his prominent codpiece, arched her eyebrows suggestively and smiled.
another first-impression destroyed: I thought her as chaste as unsunn'd snow --
. He sighed.
woman placed Zeigler inside the pod. Although the pod was designed for bigger
men than him, it was still a tight squeeze, mainly due to his doublet bulging
with the bombast stuffing of the period.
all right? You require any paper of the period for notes, or a recorder can be
fitted to the “eye” if you like?’
shook his head. ‘No, thanks. I’m only after one fact. Have you been able to
pinpoint -- select the right -- ?’
30th, 1593. Almost 500 years ago to the day, Mr Zeigler. We’ll put you down
just outside the town. There’s ample room to conceal the pod in a neglected
his neck. ‘Are those the screens that you view me on -- through the eye, I
then said in a serious tone, ‘Take care, Mr Zeigler -- we can’t help you once
you leave the pod.’
he said solemnly, his stomach performing somersaults. ‘I know all the risks.
But our faculty must find out if -- well, you know my theories, anyway...’
I’m going to lower the cowling and secure you inside. You’re liable to feel
excessively giddy and you may even lose consciousness for a short while. Our
scanners show you obeyed instructions and didn’t eat today -- so your ride
should be an untroubled one. I trust it will also be successful, sir.’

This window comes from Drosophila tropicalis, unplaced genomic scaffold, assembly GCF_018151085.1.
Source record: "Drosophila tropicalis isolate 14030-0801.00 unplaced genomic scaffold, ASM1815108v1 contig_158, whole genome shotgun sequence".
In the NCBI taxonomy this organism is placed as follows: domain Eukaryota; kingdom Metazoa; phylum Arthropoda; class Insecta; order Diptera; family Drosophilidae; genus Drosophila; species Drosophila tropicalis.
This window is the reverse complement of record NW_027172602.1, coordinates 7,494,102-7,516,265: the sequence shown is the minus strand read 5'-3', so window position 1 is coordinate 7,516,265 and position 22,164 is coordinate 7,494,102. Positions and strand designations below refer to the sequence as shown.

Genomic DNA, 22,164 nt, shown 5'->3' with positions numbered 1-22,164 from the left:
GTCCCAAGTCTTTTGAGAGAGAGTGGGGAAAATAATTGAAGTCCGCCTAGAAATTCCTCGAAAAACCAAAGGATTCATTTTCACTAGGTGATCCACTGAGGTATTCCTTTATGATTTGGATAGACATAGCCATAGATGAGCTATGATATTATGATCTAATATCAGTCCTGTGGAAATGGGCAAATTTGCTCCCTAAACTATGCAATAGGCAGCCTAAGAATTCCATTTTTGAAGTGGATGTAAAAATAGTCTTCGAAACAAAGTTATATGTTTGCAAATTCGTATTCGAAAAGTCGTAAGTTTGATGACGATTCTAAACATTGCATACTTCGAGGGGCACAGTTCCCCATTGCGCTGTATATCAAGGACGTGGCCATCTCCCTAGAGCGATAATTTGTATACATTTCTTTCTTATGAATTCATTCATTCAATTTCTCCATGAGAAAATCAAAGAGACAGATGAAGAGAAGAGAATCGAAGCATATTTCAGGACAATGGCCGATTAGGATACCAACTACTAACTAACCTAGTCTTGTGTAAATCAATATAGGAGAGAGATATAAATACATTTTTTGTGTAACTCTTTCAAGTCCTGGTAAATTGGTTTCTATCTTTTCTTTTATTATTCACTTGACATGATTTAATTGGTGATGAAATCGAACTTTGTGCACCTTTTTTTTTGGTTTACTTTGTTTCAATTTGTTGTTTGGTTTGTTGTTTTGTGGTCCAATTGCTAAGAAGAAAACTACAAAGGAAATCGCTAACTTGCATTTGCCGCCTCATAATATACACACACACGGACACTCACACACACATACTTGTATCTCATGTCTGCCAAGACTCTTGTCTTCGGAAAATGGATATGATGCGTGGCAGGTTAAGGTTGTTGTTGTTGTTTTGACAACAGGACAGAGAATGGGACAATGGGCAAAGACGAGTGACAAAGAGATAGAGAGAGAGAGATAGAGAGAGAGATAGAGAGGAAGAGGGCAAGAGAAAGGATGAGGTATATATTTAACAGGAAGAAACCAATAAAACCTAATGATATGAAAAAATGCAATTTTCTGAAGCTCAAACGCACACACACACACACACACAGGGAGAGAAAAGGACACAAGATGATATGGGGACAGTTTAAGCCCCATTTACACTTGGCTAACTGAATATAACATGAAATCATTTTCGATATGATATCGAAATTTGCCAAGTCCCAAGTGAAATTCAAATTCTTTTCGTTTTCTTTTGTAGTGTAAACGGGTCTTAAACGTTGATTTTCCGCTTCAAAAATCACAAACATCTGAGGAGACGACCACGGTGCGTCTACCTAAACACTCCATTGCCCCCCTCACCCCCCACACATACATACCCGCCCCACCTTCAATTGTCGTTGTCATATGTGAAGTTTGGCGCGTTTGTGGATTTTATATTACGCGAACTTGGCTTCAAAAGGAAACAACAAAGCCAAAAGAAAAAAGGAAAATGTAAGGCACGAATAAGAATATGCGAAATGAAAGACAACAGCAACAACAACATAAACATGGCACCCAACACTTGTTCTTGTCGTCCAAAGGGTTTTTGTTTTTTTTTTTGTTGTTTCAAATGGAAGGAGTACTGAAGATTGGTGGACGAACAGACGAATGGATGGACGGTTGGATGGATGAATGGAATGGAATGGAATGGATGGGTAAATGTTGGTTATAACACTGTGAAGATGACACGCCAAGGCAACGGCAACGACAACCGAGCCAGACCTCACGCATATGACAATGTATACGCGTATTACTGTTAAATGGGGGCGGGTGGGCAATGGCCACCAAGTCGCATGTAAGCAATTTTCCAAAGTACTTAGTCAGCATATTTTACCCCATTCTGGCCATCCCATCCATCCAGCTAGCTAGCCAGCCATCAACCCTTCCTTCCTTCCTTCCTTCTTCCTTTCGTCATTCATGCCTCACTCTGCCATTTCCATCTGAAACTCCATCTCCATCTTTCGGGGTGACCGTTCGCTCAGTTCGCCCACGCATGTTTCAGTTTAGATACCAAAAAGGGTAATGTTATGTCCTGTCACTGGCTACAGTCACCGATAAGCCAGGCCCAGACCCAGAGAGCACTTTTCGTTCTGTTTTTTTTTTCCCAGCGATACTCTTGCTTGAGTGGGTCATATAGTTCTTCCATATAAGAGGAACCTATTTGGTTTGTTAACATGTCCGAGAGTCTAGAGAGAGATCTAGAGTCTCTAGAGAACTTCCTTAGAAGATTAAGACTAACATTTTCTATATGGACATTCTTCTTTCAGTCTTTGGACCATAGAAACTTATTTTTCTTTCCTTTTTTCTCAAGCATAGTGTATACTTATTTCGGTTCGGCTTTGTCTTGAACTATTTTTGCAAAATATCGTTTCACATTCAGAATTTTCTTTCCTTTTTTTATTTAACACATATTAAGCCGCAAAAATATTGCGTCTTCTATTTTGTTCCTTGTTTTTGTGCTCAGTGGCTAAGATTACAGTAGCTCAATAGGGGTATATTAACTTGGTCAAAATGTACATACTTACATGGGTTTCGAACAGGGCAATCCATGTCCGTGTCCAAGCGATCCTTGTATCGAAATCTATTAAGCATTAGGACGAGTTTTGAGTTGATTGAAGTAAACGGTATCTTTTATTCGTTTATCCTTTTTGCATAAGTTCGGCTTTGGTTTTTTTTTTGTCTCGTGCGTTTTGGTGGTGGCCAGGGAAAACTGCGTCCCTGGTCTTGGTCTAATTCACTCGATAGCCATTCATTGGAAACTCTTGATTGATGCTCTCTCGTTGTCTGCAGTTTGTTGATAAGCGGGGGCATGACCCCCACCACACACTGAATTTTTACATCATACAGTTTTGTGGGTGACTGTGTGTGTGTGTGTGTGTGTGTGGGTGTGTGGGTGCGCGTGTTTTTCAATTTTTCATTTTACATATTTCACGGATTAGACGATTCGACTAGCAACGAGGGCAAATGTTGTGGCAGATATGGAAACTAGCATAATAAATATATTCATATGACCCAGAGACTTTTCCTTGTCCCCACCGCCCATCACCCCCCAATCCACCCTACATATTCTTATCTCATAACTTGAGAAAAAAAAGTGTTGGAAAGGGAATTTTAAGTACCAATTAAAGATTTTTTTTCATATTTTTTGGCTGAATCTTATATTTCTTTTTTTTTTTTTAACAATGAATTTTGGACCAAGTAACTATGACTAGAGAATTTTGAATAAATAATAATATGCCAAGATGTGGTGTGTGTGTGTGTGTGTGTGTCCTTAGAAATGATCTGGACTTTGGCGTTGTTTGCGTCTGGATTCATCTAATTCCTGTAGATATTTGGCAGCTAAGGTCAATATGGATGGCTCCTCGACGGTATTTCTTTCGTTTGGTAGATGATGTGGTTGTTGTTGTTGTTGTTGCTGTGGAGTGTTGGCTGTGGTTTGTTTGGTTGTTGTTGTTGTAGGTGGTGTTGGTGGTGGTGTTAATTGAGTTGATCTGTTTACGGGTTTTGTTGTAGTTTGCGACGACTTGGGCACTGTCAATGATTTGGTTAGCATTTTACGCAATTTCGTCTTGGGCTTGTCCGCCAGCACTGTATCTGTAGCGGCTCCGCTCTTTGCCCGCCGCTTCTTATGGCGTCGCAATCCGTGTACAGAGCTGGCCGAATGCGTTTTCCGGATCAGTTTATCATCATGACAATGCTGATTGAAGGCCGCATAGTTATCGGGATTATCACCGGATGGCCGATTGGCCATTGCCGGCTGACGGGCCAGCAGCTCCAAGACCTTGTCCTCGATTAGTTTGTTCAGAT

It was most
peculiar, how he suddenly felt trapped, though he could see all round. He
closed his eyes, calmed himself. Mustn’t get excited. Be rational, logical.
voice came out as a strangled croak.
He felt as
though his whole face was suddenly being squeezed off his skull as the pod
fired up, the G-forces ramming him hard into the ergonomically-shaped cushioned
his original conception, he was not immersed in absolute blackness on entering
the Time Hole.
It was like
a velvety blue-black, with pinpoints all around, like stars that had forgotten
how to twinkle. The sensation of movement had stopped -- how long ago? He had
no way of knowing, there were no instruments or clocks in here; and his
wristwatch had been removed, together with every other personal possession.
quotation, from As you like it
reared its head for him to muse upon: ‘Time travels in divers paces with divers
gnawed at the edges of his consciousness but never posed a serious threat.
Elation kept him awake. He would succeed where so many before him had failed!
years, anti-Stratfordiana had grown to a flood.
Thomas C Mendenhall counted the letters in 400,000 Shakespearean words,
discovering that for both Shakespeare and Marlowe the ‘word of greatest